On or about May 28, 2009, Peter Gluck, Patent Procurement Counsel for Small Axe, spoke to Joe Zepf, General Counsel at Amscan, regarding the Party City Defendants' infringement of the '809 Patent by selling the Luau Coaster Bottoms. (Id. ¶ 20.) The complaint does not allege the outcome of those talks. Six years later, on or about July 27, 2015, Mr. Gluck wrote a letter to Mr. Zepf, seeking to secure a royalty-bearing licensing agreement. (Id.¶21) Amscan refused to negotiate. (Id.) The Party City Defendants continue to sell, offer for sale, and induce others to sell products that infringe the '809 Patent by selling the Luau Coaster Bottoms. (Id. ¶ 22.)

         Small Axe subsequently filed a complaint in this Court on April 22, 2016. The parties attempted to settle, but negotiations failed. Small Axe thereafter filed its First Amended Complaint on October 3, 2016. The First Amended Complaint alleges four claims. The first claim for relief alleges patent infringement against all Defendants related to their sales of Stem Gemz and Luau Coaster Bottom products. The second claim for relief alleges unjust enrichment against all Defendants. The third claim for relief alleges Lanham Act trade dress violations for the high degree of similarity between Small Axe's product, the 3D Beverage Coaster, and Defendants' Luau Coaster Bottom. The trade dress claims are alleged against Defendants Amscan, Party City Corporation, and Party City Holdco. The fourth claim for relief alleges unlawful business practices under California Business and Professions Code § 17200 et seq. against Defendants Amscan, Party City Corporation, and Party City Holdco. The Party City Defendants now move to dismiss all four claims for relief for failure to state plausible claims pursuant to Federal Rule of Civil Procedure 12(b)(6).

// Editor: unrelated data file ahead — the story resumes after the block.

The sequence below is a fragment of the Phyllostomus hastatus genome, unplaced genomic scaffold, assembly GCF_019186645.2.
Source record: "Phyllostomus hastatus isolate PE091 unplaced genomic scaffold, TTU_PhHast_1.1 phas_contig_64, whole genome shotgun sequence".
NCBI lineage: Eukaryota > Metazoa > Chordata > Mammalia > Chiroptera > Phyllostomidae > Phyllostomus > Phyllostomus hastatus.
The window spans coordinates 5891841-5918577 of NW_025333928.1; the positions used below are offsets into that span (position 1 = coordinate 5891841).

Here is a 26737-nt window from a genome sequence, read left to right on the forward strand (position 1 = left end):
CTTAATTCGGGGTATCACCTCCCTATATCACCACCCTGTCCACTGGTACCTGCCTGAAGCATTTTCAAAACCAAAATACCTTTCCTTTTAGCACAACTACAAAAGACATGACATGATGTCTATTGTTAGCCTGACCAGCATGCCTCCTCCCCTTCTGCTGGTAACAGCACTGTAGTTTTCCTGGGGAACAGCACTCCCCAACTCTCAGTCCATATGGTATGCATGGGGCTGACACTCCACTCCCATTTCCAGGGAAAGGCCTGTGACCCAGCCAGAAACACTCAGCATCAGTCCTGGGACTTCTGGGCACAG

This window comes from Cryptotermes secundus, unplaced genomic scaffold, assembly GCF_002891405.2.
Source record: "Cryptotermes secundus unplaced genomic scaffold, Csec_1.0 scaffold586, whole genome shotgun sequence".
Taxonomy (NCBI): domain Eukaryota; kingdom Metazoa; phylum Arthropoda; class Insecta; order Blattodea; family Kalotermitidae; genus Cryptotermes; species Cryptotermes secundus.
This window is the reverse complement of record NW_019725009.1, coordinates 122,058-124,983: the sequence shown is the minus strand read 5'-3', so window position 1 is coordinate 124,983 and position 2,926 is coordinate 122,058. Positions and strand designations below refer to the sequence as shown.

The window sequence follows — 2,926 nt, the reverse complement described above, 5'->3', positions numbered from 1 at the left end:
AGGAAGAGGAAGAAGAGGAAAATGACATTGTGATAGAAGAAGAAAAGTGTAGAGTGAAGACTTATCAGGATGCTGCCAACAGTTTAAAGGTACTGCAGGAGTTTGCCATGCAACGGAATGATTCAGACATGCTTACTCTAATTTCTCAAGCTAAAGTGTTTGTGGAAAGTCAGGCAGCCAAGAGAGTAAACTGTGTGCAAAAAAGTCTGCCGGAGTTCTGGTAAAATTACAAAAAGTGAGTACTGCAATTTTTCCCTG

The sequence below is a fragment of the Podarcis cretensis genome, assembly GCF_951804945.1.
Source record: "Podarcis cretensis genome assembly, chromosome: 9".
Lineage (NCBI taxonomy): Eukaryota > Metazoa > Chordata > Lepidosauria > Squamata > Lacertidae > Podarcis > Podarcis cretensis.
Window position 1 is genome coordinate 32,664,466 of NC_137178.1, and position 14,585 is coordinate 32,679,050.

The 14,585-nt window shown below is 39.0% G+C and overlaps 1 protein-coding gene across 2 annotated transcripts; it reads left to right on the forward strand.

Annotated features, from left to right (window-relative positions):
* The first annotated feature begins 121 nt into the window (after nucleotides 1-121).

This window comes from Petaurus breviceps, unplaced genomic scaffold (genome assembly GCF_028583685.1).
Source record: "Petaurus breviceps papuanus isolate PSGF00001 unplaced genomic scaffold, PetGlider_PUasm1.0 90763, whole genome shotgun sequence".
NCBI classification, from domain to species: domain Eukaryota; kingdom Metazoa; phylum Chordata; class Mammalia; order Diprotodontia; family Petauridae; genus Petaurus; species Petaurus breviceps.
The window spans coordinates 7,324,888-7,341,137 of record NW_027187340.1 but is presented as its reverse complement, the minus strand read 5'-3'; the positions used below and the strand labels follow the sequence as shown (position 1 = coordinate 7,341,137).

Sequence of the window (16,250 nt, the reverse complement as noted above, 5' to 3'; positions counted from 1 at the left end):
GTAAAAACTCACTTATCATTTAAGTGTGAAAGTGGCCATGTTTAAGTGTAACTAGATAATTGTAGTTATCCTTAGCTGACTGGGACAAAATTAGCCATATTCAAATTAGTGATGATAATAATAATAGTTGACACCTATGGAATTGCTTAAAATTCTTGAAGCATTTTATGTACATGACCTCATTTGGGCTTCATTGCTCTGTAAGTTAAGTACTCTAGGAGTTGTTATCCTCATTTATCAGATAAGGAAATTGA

LEGAL STANDARD

         A motion to dismiss under Federal Rule of Civil Procedure 12(b)(6) must be granted where the pleadings fail to state a claim upon which relief can be granted. When considering a Rule 12(b)(6) motion, the court must "accept as true facts alleged and draw inferences from them in the light most favorable to the plaintiff." Stacy v. Rederite Otto Danielsen, 609 F.3d 1033, 1035 (9th Cir. 2010). A plaintiff must not merely allege conceivably unlawful conduct but must allege "enough facts to state a claim to relief that is plausible on its face." BellAtl. Corp. v. Twombly, 550 U.S. 544, 570 (2007). "A claim is facially plausible 'when the plaintiff pleads factual content that allows the court to draw the reasonable inference that the defendant is liable for the misconduct alleged.'" ZixiangLi v. Kerry, 710 F.3d 995, 999 (9th Cir. 2013) (quoting Ashcroft v. Iqbal, 556 U.S. 662, 678 (2009)). "Threadbare recitals of the elements of a cause of action, supported by mere conclusory statements, do not suffice." Iqbal, 556 U.S. at 678.

         DISCUSSION

         I. Patent Infringement Claim

         The Party City Defendants seek dismissal of the patent infringement claim on two grounds. First, they argue that the First Amended Complaint fails to plead sufficient facts demonstrating why their products infringe the '809 Patent. Second, they contend that the allegations in the First Amended Complaint affirmatively demonstrate that the Party City ...